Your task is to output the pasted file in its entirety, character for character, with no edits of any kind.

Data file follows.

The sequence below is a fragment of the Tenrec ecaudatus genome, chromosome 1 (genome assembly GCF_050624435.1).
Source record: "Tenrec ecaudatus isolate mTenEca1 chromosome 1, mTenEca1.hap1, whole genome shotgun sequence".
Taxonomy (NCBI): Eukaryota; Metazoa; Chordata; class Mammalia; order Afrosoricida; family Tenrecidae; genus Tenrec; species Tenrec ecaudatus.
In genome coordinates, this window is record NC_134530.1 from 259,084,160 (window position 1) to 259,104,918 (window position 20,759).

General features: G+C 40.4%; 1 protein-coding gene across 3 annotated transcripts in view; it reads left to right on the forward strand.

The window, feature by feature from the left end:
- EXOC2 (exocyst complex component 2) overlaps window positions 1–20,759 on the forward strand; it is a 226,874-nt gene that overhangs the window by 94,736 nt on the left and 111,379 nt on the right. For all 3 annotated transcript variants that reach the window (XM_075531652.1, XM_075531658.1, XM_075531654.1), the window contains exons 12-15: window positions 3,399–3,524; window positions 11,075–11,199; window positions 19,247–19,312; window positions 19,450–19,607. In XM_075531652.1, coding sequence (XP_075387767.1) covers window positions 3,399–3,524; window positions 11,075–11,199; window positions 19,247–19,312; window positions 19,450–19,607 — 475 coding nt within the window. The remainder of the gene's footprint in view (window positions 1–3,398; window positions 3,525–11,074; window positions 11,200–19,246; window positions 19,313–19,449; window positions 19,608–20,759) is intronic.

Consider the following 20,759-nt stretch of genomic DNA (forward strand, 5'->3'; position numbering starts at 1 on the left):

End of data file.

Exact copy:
The sequence below is a fragment of the Tenrec ecaudatus genome, chromosome 1 (genome assembly GCF_050624435.1).
Source record: "Tenrec ecaudatus isolate mTenEca1 chromosome 1, mTenEca1.hap1, whole genome shotgun sequence".
Taxonomy (NCBI): Eukaryota; Metazoa; Chordata; class Mammalia; order Afrosoricida; family Tenrecidae; genus Tenrec; species Tenrec ecaudatus.
In genome coordinates, this window is record NC_134530.1 from 259,084,160 (window position 1) to 259,104,918 (window position 20,759).

General features: G+C 40.4%; 1 protein-coding gene across 3 annotated transcripts in view; it reads left to right on the forward strand.

The window, feature by feature from the left end:
- EXOC2 (exocyst complex component 2) overlaps window positions 1–20,759 on the forward strand; it is a 226,874-nt gene that overhangs the window by 94,736 nt on the left and 111,379 nt on the right. For all 3 annotated transcript variants that reach the window (XM_075531652.1, XM_075531658.1, XM_075531654.1), the window contains exons 12-15: window positions 3,399–3,524; window positions 11,075–11,199; window positions 19,247–19,312; window positions 19,450–19,607. In XM_075531652.1, coding sequence (XP_075387767.1) covers window positions 3,399–3,524; window positions 11,075–11,199; window positions 19,247–19,312; window positions 19,450–19,607 — 475 coding nt within the window. The remainder of the gene's footprint in view (window positions 1–3,398; window positions 3,525–11,074; window positions 11,200–19,246; window positions 19,313–19,449; window positions 19,608–20,759) is intronic.

Consider the following 20,759-nt stretch of genomic DNA (forward strand, 5'->3'; position numbering starts at 1 on the left):